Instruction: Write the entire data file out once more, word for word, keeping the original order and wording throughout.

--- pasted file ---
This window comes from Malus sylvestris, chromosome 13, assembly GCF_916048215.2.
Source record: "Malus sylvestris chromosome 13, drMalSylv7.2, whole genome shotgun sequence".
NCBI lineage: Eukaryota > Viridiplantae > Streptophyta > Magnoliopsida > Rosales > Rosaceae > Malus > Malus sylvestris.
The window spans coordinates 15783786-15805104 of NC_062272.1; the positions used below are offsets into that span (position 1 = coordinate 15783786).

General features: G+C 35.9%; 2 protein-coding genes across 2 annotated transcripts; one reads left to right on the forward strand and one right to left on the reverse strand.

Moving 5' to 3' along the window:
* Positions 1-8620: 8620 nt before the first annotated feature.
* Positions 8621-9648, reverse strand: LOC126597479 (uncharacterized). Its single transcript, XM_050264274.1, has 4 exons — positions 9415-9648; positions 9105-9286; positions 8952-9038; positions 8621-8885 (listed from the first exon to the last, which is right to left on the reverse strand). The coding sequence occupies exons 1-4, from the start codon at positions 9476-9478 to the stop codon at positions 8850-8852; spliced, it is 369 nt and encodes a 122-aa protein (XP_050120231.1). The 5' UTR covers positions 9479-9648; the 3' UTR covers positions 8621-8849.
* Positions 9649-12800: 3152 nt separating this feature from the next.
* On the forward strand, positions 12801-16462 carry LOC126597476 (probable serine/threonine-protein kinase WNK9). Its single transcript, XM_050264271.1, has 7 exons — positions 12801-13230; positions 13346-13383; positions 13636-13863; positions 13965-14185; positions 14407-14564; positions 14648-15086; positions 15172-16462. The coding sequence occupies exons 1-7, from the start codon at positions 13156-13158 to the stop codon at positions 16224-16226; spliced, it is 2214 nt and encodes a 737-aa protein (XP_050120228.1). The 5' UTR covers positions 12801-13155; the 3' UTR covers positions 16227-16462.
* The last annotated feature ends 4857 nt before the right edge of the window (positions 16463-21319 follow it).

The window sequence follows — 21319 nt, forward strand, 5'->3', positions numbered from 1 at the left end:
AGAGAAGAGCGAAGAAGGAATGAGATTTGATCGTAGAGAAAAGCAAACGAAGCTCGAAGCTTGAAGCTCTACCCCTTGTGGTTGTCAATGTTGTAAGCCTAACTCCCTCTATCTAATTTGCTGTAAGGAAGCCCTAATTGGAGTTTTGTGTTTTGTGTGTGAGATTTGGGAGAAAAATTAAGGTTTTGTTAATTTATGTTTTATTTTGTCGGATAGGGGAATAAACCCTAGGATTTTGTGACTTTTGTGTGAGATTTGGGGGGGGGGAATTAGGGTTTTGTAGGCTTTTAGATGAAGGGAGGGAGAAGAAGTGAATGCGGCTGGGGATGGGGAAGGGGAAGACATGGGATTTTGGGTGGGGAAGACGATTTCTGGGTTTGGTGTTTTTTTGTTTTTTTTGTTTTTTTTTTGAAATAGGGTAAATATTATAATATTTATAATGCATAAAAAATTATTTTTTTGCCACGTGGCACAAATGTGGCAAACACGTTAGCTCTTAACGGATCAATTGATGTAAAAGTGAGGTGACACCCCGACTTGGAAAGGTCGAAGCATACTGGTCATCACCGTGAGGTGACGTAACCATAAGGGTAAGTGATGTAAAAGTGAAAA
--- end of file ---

This window comes from Malus sylvestris, chromosome 13, assembly GCF_916048215.2.
Source record: "Malus sylvestris chromosome 13, drMalSylv7.2, whole genome shotgun sequence".
NCBI lineage: Eukaryota > Viridiplantae > Streptophyta > Magnoliopsida > Rosales > Rosaceae > Malus > Malus sylvestris.
The window spans coordinates 15783786-15805104 of NC_062272.1; the positions used below are offsets into that span (position 1 = coordinate 15783786).

General features: G+C 35.9%; 2 protein-coding genes across 2 annotated transcripts; one reads left to right on the forward strand and one right to left on the reverse strand.

Moving 5' to 3' along the window:
* Positions 1-8620: 8620 nt before the first annotated feature.
* Positions 8621-9648, reverse strand: LOC126597479 (uncharacterized). Its single transcript, XM_050264274.1, has 4 exons — positions 9415-9648; positions 9105-9286; positions 8952-9038; positions 8621-8885 (listed from the first exon to the last, which is right to left on the reverse strand). The coding sequence occupies exons 1-4, from the start codon at positions 9476-9478 to the stop codon at positions 8850-8852; spliced, it is 369 nt and encodes a 122-aa protein (XP_050120231.1). The 5' UTR covers positions 9479-9648; the 3' UTR covers positions 8621-8849.
* Positions 9649-12800: 3152 nt separating this feature from the next.
* On the forward strand, positions 12801-16462 carry LOC126597476 (probable serine/threonine-protein kinase WNK9). Its single transcript, XM_050264271.1, has 7 exons — positions 12801-13230; positions 13346-13383; positions 13636-13863; positions 13965-14185; positions 14407-14564; positions 14648-15086; positions 15172-16462. The coding sequence occupies exons 1-7, from the start codon at positions 13156-13158 to the stop codon at positions 16224-16226; spliced, it is 2214 nt and encodes a 737-aa protein (XP_050120228.1). The 5' UTR covers positions 12801-13155; the 3' UTR covers positions 16227-16462.
* The last annotated feature ends 4857 nt before the right edge of the window (positions 16463-21319 follow it).

The window sequence follows — 21319 nt, forward strand, 5'->3', positions numbered from 1 at the left end:
AGAGAAGAGCGAAGAAGGAATGAGATTTGATCGTAGAGAAAAGCAAACGAAGCTCGAAGCTTGAAGCTCTACCCCTTGTGGTTGTCAATGTTGTAAGCCTAACTCCCTCTATCTAATTTGCTGTAAGGAAGCCCTAATTGGAGTTTTGTGTTTTGTGTGTGAGATTTGGGAGAAAAATTAAGGTTTTGTTAATTTATGTTTTATTTTGTCGGATAGGGGAATAAACCCTAGGATTTTGTGACTTTTGTGTGAGATTTGGGGGGGGGGAATTAGGGTTTTGTAGGCTTTTAGATGAAGGGAGGGAGAAGAAGTGAATGCGGCTGGGGATGGGGAAGGGGAAGACATGGGATTTTGGGTGGGGAAGACGATTTCTGGGTTTGGTGTTTTTTTGTTTTTTTTGTTTTTTTTTTGAAATAGGGTAAATATTATAATATTTATAATGCATAAAAAATTATTTTTTTGCCACGTGGCACAAATGTGGCAAACACGTTAGCTCTTAACGGATCAATTGATGTAAAAGTGAGGTGACACCCCGACTTGGAAAGGTCGAAGCATACTGGTCATCACCGTGAGGTGACGTAACCATAAGGGTAAGTGATGTAAAAGTGAAAA